# Optimal keyboard

The QWERTY layout has taken root pretty well not only on computer keyboards, but also in human minds. A full-fledged keyboard in most cases refers to a keyboard with QWERTY. Let me quote a piece of this article:
On the first typewriters (in the 19th century), the keys were arranged alphabetically. However, with increasing typing speed among typists, problems began to arise - letters with the most frequently used letters began to sink, clinging to each other and significantly complicating the typing process.
To solve this problem, Christopher Scholes (apparently, together with his brother, a mathematician) in 1868, compiled a new layout for a typewriter. The goal is to prevent the most frequently used letters from clinging to each other - Scholes achieved by spreading them on different sides of the keyboard and scattering them in different rows. Thus, the problem of stuck letters was resolved.

That is, it becomes clear that in order to prevent clues, the letters were carried at the maximum distance from each other. It turned out that this is extremely convenient, since one hand types one letter, the other the other, the delays are minimal. Ideal?
Most likely yes, but let's recall another type of device. PDAs, smartphones and other devices on which there is a screen or button quarter keyboard. In this case, I will talk about the screen version.
How does recruitment work? In very rare cases, with two fingers, and even then using third-party paid programs. Most use a stylus, which is just one. So we get that the QWERTY layout is the worstfor these devices, since the distance that you will go with the stylus will be the maximum.
To create an ideal keyboard for typing with a stylus, you need to solve the inverse problem - arrange the buttons so that the distance between the most frequently used letters is minimal. It should be borne in mind that now there are no strict restrictions on the shape, size and position of the letters.
But this is only a criterion of the first approximation, it is clear that there are a lot of ideal layouts. Therefore, we introduce one more criterion: the angle between the three-letter combinations of letters. Since it is more convenient to use a stylus in a straight line, the three-letter combinations are “straighter”, the easier it is to enter them. Thus, having solved the problem of the second approximation, we will teach the keyboard quite well close to ideal.
I don’t imagine how I can’t solve such a task or just write, but there is an attempt to build on the following idea - make the buttons 6 faceted (since the keyboard is on-screen, it is necessary that the buttons occupy all the intended space for them - the screen is too valuable to spend it empty . As you know, a plane can be covered with regular triangles, squares and 6-triangles, so if we don’t want to think about the shape of each button, then it’s better to choose one of these figures), put the center The most commonly used vowel (for English - 'e'), after which a series of consonants, then the vowels mixed with consonants, after all the remaining ones. All this is inscribed in the rectangle of the standard keyboard so that it does not take up more space than it was.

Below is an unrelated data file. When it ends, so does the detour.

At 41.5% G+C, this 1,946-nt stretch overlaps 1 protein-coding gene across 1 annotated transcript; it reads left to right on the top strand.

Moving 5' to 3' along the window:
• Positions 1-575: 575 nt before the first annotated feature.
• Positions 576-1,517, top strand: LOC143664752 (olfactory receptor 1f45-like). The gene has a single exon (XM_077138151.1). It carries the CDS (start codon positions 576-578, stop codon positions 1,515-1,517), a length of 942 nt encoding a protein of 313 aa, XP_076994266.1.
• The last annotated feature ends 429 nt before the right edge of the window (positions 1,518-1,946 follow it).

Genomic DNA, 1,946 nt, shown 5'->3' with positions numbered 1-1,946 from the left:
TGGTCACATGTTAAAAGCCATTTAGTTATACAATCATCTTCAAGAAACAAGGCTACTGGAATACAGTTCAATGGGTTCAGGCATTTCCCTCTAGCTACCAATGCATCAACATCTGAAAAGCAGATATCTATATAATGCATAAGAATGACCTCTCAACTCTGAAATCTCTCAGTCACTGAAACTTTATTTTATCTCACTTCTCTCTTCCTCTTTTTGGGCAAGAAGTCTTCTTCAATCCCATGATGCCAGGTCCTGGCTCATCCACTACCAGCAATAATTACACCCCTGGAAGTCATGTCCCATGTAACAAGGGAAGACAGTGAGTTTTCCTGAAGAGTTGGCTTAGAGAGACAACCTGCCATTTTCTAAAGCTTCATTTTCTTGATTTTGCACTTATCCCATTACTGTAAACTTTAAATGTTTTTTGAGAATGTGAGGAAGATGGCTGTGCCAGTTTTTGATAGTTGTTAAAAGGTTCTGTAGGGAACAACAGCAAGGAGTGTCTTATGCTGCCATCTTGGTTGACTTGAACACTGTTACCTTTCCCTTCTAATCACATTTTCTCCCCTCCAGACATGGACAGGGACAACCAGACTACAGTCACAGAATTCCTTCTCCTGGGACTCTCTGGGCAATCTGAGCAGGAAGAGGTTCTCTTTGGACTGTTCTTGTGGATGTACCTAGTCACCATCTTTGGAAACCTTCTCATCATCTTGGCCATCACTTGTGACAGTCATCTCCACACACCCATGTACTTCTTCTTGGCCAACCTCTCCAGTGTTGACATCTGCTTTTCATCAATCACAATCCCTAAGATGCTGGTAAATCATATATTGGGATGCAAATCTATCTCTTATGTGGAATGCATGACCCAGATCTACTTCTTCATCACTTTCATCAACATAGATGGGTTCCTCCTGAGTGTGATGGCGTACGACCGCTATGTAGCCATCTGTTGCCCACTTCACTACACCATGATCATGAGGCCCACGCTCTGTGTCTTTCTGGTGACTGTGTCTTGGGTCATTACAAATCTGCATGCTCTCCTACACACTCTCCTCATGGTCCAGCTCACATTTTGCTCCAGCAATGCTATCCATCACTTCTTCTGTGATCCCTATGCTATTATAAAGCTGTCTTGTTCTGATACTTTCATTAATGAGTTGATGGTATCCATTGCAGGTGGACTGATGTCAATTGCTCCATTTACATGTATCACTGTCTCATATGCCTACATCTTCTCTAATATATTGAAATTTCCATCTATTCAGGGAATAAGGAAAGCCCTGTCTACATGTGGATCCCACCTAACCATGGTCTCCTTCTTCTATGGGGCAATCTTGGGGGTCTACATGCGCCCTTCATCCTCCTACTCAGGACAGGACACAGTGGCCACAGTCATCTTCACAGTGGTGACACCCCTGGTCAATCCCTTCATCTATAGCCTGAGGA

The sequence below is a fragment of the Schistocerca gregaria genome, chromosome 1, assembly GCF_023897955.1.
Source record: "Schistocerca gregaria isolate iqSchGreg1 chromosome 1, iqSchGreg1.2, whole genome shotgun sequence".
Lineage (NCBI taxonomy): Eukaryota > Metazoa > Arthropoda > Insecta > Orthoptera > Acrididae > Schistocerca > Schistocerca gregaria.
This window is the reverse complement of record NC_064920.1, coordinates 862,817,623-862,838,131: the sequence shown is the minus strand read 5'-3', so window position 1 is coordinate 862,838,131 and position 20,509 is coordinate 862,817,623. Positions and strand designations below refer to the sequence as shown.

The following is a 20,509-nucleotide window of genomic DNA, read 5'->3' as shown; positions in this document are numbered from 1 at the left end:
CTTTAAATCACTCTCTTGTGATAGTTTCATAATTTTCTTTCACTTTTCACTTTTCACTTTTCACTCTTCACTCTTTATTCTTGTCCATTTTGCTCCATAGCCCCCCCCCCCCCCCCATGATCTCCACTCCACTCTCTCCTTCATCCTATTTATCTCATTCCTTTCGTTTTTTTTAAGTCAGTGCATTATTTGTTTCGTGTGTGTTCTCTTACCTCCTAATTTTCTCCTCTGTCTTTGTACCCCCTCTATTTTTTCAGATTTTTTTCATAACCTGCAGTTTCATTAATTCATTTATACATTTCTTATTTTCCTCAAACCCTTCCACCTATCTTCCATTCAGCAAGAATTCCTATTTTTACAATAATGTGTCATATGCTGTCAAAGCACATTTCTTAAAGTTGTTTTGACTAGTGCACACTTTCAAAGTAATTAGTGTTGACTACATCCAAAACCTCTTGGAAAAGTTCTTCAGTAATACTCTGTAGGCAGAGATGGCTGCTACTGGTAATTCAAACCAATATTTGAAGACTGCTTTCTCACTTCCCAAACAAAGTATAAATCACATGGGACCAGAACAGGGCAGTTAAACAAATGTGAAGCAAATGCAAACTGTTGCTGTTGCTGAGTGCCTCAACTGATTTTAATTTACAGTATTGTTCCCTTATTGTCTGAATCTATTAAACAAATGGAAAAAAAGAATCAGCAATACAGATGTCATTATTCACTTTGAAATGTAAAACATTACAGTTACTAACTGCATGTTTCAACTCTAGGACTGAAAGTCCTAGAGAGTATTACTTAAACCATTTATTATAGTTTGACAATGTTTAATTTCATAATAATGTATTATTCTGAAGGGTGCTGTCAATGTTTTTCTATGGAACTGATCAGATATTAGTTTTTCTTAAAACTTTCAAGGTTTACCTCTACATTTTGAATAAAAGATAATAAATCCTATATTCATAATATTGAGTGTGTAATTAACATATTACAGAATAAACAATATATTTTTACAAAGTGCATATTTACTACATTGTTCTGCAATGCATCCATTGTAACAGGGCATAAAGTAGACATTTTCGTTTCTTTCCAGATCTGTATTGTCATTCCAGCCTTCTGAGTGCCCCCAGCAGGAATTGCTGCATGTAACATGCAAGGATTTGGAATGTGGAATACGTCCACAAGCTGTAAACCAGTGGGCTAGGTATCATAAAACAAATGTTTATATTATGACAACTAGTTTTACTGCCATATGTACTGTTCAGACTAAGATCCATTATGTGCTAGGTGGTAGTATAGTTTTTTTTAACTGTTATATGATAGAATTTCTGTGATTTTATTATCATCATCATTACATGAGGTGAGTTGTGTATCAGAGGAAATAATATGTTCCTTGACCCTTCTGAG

This is certainly not ideal, but the first thing that comes to mind.

But we were carried away by typing from the stylus. In addition, there is such an exotic option, as a set with your thumb, when operating the device with one hand. Since the device is in the hand, then
• access to some points on the screen is difficult, to some, on the contrary, easy
• thumb is easiest to move along an arc of a circle
• the buttons should be large so that it is comfortable to hit them with your finger
Thus, we again face the challenge of minimizing distance and effort, but on a slightly different metric. Perhaps the most important of all is that all the buttons on the screen cannot fit. To solve this problem, I propose the following option:

When you click on the button, two more appear next to it, centered on the same circle that describes the finger passing through the central button. If immediately after pressing a finger is torn off, a central button is entered. If you draw "forward" or "back" around the circumference, and then remove your finger, one of the buttons that appear will be pressed.
Thus, we practically do not lose typing speed, using immediately 3 instead of one button. Further, if we place the most frequently used keys as central buttons, we get a pretty good layout with good speed characteristics.

Total: we got two keyboard layouts that will give a higher typing speed than using a standard QWERTY keyboard. Unfortunately, I can’t clearly calculate everything and give specific figures of the optimality of these layouts, and I doubt that anyone can, but such options have the right to life.
The only thing that really needs to be fought is with established images in people's heads.